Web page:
Thursday, April 11, 2013

It's violet season!

Violets that grow in the garden where our dearly departed pets lay.

In Nashville there is a small window of opportunity opening right now and that is violet season.  The pretty little blossoms fill up our backyard and turn the whole place into a fairy den.  This window doesn't stay open long--it won't last long where you are, either--so now's the time to get out there and pick flowers if you intend to enjoy the first sweet delicacy of the season:  violet jelly.

There are many recipes for making violet or other blossom jelly.  This is the one I use.  It is pretty simple and follows the guidelines set forth by the USDA for food preservation safety.

Violet Jelly

2 heaping cups of violet blossoms
2 cups boiling water
1/4 cup clear lemon juice
1 package powdered pectin
4 cups sugar
When picking the violets choose pretty flowers--the ones that are pretty enough for a bouquet are the ones that are good enough to eat.  :)   Do not include stems or leaves but the green part holding the blossom together is OK to leave on.

Pour the boiling water over the blossoms and let them steep at least a couple of hours, but overnight is better.  Strain the liquid and put the blossoms in your compost pile.  If you can't make the jelly right away, put the liquid in the fridge.  Make the jelly within a couple of days, before the liquid goes bad.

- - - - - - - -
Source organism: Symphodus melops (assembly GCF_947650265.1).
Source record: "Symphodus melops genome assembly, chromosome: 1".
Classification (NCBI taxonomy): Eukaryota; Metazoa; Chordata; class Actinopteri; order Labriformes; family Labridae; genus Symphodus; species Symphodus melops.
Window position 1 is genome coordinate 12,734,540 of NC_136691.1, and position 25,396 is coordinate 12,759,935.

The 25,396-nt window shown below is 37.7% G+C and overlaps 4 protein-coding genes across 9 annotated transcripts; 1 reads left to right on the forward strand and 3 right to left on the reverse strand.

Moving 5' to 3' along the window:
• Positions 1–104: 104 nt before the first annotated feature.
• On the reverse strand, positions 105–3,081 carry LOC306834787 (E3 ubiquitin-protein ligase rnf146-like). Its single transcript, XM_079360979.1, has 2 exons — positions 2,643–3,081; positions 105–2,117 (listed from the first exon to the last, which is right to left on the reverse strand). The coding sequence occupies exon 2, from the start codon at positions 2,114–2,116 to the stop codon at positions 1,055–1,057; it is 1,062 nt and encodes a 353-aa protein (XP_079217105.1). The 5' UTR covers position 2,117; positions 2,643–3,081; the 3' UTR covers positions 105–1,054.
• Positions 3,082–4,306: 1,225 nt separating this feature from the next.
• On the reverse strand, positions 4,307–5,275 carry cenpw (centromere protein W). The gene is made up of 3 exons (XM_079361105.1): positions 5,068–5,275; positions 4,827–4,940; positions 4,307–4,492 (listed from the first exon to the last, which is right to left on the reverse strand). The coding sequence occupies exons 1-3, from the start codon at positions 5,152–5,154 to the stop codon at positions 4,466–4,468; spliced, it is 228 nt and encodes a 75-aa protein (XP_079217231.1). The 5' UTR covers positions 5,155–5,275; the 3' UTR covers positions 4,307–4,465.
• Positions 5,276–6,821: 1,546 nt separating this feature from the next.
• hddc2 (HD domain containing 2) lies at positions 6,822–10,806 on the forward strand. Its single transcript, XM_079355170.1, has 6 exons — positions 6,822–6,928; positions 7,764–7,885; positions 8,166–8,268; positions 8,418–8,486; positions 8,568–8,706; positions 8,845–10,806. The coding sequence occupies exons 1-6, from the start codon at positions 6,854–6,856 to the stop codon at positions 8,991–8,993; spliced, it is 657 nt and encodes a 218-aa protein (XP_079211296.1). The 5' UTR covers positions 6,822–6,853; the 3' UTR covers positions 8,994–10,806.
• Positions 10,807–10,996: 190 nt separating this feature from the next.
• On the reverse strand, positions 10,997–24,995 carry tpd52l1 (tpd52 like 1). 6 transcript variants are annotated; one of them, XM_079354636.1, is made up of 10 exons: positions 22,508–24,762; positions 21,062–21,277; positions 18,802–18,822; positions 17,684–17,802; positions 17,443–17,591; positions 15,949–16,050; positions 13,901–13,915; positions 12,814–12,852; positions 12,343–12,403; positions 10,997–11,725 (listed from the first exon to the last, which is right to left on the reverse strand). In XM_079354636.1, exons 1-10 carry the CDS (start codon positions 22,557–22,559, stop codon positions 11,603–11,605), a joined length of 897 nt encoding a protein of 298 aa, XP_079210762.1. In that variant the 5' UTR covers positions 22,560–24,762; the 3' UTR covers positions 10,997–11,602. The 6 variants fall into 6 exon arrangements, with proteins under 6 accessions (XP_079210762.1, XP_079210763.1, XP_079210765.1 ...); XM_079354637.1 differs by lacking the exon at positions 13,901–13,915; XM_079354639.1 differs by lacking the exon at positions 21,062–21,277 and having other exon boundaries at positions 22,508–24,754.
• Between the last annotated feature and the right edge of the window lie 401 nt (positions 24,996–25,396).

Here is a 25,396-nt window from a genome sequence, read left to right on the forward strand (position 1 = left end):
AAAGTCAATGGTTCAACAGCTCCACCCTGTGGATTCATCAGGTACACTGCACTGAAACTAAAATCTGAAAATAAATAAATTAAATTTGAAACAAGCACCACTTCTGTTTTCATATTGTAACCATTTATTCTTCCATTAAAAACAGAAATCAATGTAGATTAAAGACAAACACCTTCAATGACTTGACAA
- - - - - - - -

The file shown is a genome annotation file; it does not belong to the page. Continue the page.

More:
Making the jelly is pretty much like making any other kind of jelly.  Measure the violet liquid and add water if needed to reach 2 cups.   Put the violet liquid, lemon juice, and pectin in a pot.  NOTE--the acid from the lemon juice will turn the violet liquid from a deep blue/purple to bright pink!  (it's the same thing that happens when you acidify the soil around blue hydrangeas).  You can add food coloring at this point to return the purplish color if you wish.  Heat the mixture until boiling.

Add all the sugar at once, then stir constantly until the mixture is at a hard boil that cannot be stirred down.   Keep the jelly at a hard boil for one full minute.  Remove from heat.

Skim the jelly (I like to set aside the skimmings for tasting while I wait for the jelly to set).  Ladle the mixture into hot half-pint jars, clean rims and threads, place lids, and process in a boiling water canner for 15 minutes.  Set upright on a towel or hot mat and allow to cool for 24 hours.

The jelly will store on the shelf for at least one year.  If you don't wish to process the jelly for canning, you can store it in the fridge for a few weeks, or in the freezer for a few months.

And a little tip for the beginners:  if your jelly doesn't set up, you call it syrup.  ;)  Add it to a little soda water and you have the most ladylike Spring drink ever invented.


  1. How many half-pint jars does this make for you? I hate sterilizing the wrong number of jars.

    1. It makes a little over 4 cups of jelly, so 4 half-pints, give or take depending on how much evaporation you get while boiling. Somehow I always end up with just a bit more than 4 cups so I add it to that day's tea.